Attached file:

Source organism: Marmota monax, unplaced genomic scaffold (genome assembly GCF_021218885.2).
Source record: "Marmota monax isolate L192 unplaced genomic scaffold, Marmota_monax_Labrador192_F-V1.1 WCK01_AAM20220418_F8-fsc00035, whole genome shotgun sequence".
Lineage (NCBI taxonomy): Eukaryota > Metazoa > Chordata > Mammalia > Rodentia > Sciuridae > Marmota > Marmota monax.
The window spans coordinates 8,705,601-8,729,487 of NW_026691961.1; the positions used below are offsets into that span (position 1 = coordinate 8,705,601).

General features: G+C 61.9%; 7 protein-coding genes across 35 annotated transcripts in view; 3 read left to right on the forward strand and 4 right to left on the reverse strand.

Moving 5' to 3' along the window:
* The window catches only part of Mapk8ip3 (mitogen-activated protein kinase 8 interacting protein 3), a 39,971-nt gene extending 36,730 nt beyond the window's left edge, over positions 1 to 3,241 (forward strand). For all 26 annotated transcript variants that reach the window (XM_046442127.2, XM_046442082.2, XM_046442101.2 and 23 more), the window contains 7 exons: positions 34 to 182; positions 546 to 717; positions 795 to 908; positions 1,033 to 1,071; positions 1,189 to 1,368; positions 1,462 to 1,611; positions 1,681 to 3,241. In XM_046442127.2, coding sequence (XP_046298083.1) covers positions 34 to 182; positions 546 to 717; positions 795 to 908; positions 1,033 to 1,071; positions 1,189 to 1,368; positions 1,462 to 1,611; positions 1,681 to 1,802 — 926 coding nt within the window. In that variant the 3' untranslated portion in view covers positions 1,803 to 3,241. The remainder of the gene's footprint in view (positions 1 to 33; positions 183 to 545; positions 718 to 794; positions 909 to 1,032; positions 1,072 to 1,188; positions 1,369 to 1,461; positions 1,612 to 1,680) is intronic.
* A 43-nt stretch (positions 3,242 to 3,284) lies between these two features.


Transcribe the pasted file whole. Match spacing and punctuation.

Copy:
Source organism: Marmota monax, unplaced genomic scaffold (genome assembly GCF_021218885.2).
Source record: "Marmota monax isolate L192 unplaced genomic scaffold, Marmota_monax_Labrador192_F-V1.1 WCK01_AAM20220418_F8-fsc00035, whole genome shotgun sequence".
Lineage (NCBI taxonomy): Eukaryota > Metazoa > Chordata > Mammalia > Rodentia > Sciuridae > Marmota > Marmota monax.
The window spans coordinates 8,705,601-8,729,487 of NW_026691961.1; the positions used below are offsets into that span (position 1 = coordinate 8,705,601).

General features: G+C 61.9%; 7 protein-coding genes across 35 annotated transcripts in view; 3 read left to right on the forward strand and 4 right to left on the reverse strand.

Moving 5' to 3' along the window:
* The window catches only part of Mapk8ip3 (mitogen-activated protein kinase 8 interacting protein 3), a 39,971-nt gene extending 36,730 nt beyond the window's left edge, over positions 1 to 3,241 (forward strand). For all 26 annotated transcript variants that reach the window (XM_046442127.2, XM_046442082.2, XM_046442101.2 and 23 more), the window contains 7 exons: positions 34 to 182; positions 546 to 717; positions 795 to 908; positions 1,033 to 1,071; positions 1,189 to 1,368; positions 1,462 to 1,611; positions 1,681 to 3,241. In XM_046442127.2, coding sequence (XP_046298083.1) covers positions 34 to 182; positions 546 to 717; positions 795 to 908; positions 1,033 to 1,071; positions 1,189 to 1,368; positions 1,462 to 1,611; positions 1,681 to 1,802 — 926 coding nt within the window. In that variant the 3' untranslated portion in view covers positions 1,803 to 3,241. The remainder of the gene's footprint in view (positions 1 to 33; positions 183 to 545; positions 718 to 794; positions 909 to 1,032; positions 1,072 to 1,188; positions 1,369 to 1,461; positions 1,612 to 1,680) is intronic.
* A 43-nt stretch (positions 3,242 to 3,284) lies between these two features.